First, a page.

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Underwood cites media for his defeat in gubernatorial race

THE ASSOCIATED PRESS

CHARLESTON -- Gov. Cecil Underwood says the media is partially to blame for his defeat to U.S. Rep. Bob Wise.

"---damn it," Underwood told the Charleston Daily Mail. "One of our problems is you people in the press keep coming looking for something negative."

The Republican governor said he wired the state's public schools for the Internet, cut back the workers' compensation deficit, oversaw reforms in higher education and improved workforce training programs.

"What the people of this state need is a message of hope," Underwood said. "And that's what we've been giving them for four years."

No one seemed to notice, he said. Or at least, no one gave him credit.

Wise attacked Underwood for not leading the state to growth.

"This 'not far enough, fast enough' was a campaign tool," Underwood complained.

He pointed to the number of new jobs created in the state and one statistic: The state's unemployment rate rests at a historic low.

"All of these records have been broken, for chrissakes," Underwood said. "The press doesn't pick up on that. That's one of the problems we've had."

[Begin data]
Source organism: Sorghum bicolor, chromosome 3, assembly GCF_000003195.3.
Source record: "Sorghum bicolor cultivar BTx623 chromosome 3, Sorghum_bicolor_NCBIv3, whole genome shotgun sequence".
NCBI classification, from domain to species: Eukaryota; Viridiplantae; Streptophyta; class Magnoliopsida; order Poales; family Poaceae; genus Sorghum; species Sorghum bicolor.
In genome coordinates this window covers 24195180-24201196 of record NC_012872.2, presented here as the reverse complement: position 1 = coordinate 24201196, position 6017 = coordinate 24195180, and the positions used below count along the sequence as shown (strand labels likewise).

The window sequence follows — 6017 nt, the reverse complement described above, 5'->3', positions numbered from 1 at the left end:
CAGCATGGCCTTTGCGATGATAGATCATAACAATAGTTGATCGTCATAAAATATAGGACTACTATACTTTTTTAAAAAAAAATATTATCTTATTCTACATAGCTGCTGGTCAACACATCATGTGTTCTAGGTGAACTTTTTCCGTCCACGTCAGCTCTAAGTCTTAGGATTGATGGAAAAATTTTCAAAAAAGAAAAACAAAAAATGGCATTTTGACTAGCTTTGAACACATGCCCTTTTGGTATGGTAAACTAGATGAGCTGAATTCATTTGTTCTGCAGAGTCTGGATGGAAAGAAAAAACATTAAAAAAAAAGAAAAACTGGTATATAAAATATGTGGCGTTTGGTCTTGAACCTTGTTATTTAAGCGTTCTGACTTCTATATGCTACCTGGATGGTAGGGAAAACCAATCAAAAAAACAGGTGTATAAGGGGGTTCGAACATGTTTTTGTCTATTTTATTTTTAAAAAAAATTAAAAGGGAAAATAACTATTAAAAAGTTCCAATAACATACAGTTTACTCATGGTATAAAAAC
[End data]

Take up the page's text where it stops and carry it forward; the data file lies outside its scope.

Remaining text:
Underwood said his administration aimed for "managed change instead of being victimized by change."

He is proud of the "business-friendly environment" he said he worked to create. "I make no apologies for that. It creates jobs," Underwood said.

There is unfinished business.

A regional airport he has pushed for in the Charleston-Huntington area is not a sure thing.

His attempt to revamp the state's tax code with a Fair Taxation Commission may disappear with him.

And he would like to have seen further improvement in what he calls the state's information infrastructure.

Still, when he walks out of the governor's mansion for the last time, Underwood said he will know he did his best.

"People are proud of the governor, even those who didn't vote for me," he said.

"And," he said, "I think I'll look better with each passing day."

Underwood may move back to his home in Huntington, so he and his wife, Hovah, can be close to their four grandchildren in Charleston.

Until then, Underwood said he can do without condolence calls and slaps on the back from people trying to make him feel better about his defeat.

"I appreciate their concern. But I don't like going to funerals."

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